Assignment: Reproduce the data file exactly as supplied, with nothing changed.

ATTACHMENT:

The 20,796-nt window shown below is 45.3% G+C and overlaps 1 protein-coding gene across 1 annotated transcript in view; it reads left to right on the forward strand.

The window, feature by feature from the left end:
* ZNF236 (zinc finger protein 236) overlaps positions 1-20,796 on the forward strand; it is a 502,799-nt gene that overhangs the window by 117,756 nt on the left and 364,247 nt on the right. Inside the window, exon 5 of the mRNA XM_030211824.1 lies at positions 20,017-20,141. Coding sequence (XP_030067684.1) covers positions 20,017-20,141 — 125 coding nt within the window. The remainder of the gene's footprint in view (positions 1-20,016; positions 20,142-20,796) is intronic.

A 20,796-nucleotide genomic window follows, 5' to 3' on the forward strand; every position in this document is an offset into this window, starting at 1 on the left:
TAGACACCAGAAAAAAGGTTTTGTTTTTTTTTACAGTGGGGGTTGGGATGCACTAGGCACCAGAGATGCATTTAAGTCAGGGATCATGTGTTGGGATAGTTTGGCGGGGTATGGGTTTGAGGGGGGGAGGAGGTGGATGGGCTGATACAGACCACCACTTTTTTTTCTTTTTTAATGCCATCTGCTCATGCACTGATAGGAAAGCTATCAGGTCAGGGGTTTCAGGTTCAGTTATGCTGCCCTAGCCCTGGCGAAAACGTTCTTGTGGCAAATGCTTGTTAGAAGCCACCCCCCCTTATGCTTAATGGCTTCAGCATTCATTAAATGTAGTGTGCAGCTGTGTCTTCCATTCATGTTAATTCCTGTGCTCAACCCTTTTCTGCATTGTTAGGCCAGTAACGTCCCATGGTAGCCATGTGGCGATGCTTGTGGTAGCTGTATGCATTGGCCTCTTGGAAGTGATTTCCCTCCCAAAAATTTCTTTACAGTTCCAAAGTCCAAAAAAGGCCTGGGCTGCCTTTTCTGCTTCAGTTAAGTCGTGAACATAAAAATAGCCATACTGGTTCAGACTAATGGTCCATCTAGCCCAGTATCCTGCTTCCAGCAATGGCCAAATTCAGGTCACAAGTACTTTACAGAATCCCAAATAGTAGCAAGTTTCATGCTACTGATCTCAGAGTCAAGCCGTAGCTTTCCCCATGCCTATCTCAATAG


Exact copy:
The 20,796-nt window shown below is 45.3% G+C and overlaps 1 protein-coding gene across 1 annotated transcript in view; it reads left to right on the forward strand.

The window, feature by feature from the left end:
* ZNF236 (zinc finger protein 236) overlaps positions 1-20,796 on the forward strand; it is a 502,799-nt gene that overhangs the window by 117,756 nt on the left and 364,247 nt on the right. Inside the window, exon 5 of the mRNA XM_030211824.1 lies at positions 20,017-20,141. Coding sequence (XP_030067684.1) covers positions 20,017-20,141 — 125 coding nt within the window. The remainder of the gene's footprint in view (positions 1-20,016; positions 20,142-20,796) is intronic.

A 20,796-nucleotide genomic window follows, 5' to 3' on the forward strand; every position in this document is an offset into this window, starting at 1 on the left:
TAGACACCAGAAAAAAGGTTTTGTTTTTTTTTACAGTGGGGGTTGGGATGCACTAGGCACCAGAGATGCATTTAAGTCAGGGATCATGTGTTGGGATAGTTTGGCGGGGTATGGGTTTGAGGGGGGGAGGAGGTGGATGGGCTGATACAGACCACCACTTTTTTTTCTTTTTTAATGCCATCTGCTCATGCACTGATAGGAAAGCTATCAGGTCAGGGGTTTCAGGTTCAGTTATGCTGCCCTAGCCCTGGCGAAAACGTTCTTGTGGCAAATGCTTGTTAGAAGCCACCCCCCCTTATGCTTAATGGCTTCAGCATTCATTAAATGTAGTGTGCAGCTGTGTCTTCCATTCATGTTAATTCCTGTGCTCAACCCTTTTCTGCATTGTTAGGCCAGTAACGTCCCATGGTAGCCATGTGGCGATGCTTGTGGTAGCTGTATGCATTGGCCTCTTGGAAGTGATTTCCCTCCCAAAAATTTCTTTACAGTTCCAAAGTCCAAAAAAGGCCTGGGCTGCCTTTTCTGCTTCAGTTAAGTCGTGAACATAAAAATAGCCATACTGGTTCAGACTAATGGTCCATCTAGCCCAGTATCCTGCTTCCAGCAATGGCCAAATTCAGGTCACAAGTACTTTACAGAATCCCAAATAGTAGCAAGTTTCATGCTACTGATCTCAGAGTCAAGCCGTAGCTTTCCCCATGCCTATCTCAATAG